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Milton Keynes mother shares experiences of parenthood with sight loss

Hannah Burgess, 26 from Milton Keynes has been sharing her experiences of being a mother with sight loss to mark Mothers’ Day (Sunday 10 March) with the Royal National Institute of Blind People (RNIB).

Hannah lives with her fiancé Charli and their two children Lyra, six and Leo, three. She has the sight conditions Albinism and Nystagmus, having been diagnosed with Albinism before she was six months old. She was registered blind when she was four years old.

One of the hardest parts of her pregnancies was getting others to understand her sight loss. Throughout both her pregnancies, and even now her children are older, Hannah says she felt questioned, underestimated and judged.

She said: “Being a new parent is incredibly hard, and when you have so many people openly saying they don’t think you’ll cope or be able to do things just adds another level of pressure.

“There is no test for Albinism in pregnancy, and whilst it wouldn’t have impacted the pregnancy if my baby had the same condition, no one seemed to know that apart from me. I had to sit through a lot of pointless conversations with consultants who didn’t seem to take the time to educate themselves, or even listen to me. That was tough to deal with because I worried if I hadn’t picked up on something, they wouldn’t pick it up either.”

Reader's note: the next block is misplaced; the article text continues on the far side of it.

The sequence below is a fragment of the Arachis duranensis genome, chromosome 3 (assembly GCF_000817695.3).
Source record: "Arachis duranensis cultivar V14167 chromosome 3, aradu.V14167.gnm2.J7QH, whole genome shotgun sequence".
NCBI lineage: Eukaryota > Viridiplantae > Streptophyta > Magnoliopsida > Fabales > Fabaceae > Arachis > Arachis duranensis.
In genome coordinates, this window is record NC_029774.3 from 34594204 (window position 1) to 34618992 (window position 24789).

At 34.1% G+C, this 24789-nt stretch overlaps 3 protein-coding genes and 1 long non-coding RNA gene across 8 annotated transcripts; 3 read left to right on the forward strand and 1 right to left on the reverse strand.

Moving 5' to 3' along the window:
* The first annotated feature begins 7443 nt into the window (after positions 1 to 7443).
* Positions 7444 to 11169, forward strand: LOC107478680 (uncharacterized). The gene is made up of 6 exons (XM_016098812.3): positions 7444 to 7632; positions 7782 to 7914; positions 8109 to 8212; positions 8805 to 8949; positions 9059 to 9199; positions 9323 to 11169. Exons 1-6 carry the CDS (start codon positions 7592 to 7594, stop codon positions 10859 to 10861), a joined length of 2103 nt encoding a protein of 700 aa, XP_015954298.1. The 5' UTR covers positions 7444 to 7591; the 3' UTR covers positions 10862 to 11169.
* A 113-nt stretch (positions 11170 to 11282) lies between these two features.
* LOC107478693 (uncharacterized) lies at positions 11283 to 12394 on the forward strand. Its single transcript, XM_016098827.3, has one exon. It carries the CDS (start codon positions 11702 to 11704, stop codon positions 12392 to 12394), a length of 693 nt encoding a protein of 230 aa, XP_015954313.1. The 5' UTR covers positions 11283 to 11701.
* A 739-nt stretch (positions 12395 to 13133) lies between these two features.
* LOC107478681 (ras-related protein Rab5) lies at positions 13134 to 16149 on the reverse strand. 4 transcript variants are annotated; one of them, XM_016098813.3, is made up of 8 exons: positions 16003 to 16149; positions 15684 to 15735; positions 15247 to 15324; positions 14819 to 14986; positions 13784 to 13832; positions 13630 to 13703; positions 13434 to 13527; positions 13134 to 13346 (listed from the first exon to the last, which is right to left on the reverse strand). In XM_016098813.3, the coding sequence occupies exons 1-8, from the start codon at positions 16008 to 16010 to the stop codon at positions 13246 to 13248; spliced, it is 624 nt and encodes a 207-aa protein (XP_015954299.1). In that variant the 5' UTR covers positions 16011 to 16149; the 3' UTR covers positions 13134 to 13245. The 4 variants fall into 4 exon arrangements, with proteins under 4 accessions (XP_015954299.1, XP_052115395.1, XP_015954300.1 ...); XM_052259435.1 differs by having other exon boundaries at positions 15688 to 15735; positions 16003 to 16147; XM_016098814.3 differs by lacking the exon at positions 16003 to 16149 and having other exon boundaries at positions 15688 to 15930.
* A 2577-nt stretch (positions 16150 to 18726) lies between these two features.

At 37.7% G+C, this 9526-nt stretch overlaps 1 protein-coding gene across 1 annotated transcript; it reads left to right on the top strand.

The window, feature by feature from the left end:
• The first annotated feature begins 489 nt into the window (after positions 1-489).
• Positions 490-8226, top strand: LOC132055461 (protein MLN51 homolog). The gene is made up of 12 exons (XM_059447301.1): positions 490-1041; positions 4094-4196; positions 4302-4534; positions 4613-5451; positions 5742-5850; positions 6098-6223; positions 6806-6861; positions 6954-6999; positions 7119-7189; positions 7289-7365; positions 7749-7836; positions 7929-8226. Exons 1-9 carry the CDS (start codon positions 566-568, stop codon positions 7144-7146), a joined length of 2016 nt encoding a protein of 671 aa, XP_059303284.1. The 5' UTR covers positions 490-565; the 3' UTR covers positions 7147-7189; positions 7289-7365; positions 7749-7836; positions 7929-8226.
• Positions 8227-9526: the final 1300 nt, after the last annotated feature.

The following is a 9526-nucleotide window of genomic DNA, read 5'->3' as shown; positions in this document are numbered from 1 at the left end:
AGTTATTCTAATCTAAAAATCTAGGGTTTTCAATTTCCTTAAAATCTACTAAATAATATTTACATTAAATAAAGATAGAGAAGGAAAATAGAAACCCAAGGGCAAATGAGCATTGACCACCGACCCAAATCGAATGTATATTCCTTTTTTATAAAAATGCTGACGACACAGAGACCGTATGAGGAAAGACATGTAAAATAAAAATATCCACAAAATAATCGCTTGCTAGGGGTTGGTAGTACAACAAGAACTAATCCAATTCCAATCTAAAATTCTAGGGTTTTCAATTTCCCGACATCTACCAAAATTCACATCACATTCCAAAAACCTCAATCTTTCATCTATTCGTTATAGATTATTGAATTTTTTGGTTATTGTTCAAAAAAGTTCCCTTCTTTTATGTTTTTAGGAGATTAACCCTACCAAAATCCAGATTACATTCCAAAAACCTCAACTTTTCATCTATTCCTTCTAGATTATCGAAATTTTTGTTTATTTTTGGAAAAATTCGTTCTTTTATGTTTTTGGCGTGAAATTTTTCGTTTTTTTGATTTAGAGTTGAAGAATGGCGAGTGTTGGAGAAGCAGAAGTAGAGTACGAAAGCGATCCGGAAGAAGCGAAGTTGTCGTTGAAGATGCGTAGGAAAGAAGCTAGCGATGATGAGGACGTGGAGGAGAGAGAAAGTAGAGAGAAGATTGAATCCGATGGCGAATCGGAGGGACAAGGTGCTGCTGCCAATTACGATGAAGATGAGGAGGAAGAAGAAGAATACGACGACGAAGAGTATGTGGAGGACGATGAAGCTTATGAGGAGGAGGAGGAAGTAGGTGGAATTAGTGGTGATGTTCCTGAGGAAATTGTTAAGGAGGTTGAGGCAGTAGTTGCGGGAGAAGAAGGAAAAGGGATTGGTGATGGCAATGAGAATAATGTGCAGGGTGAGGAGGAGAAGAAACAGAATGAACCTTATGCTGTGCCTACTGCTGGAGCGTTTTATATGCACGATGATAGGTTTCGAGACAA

Hannah says this experience taught her to trust her own instincts, and its something she’s continued as both her children have got older. She continued: “Doing what I believe is best for my children has gotten us this far, and I will carry on with that mindset.”

When she was growing up, her parents used to wear bright coloured clothes, to make it easier for her to spot them when they were out. These are techniques that Hannah has now adopted with Lyra and Leo, so she can spot them whilst at soft play or the park.

Hannah has her own TikTok channel, Blind Mum vs the World. She started the channel in 2020 and uses the platform to share her experiences of living with sight loss, motherhood and break down misconceptions of what it means to be blind.

Hannah said: “I started my Blind Mum vs the World channel after I posted a video on my personal Instagram showing my eyes movement due to Nystagmus. My friend had noticed similar movements in her daughter’s eyes. After seeing my video, we spoke and her daughter went onto be diagnosed with Nystagmus before she was six months old.

“This experience encouraged me to share my own experiences and try to help other parents who might be in a similar situation. That along with the fact I’ve had a lot of people underestimate me as a parent and ask how I’d cope being a blind mum led to me creating my channel.

“I adore what I do, and I love the community of support I’ve built. I love being a mother – it’s the best job in the world. Lyra and Leo are without a doubt my greatest achievement.”

For information and resources on parenting with sight loss, visit

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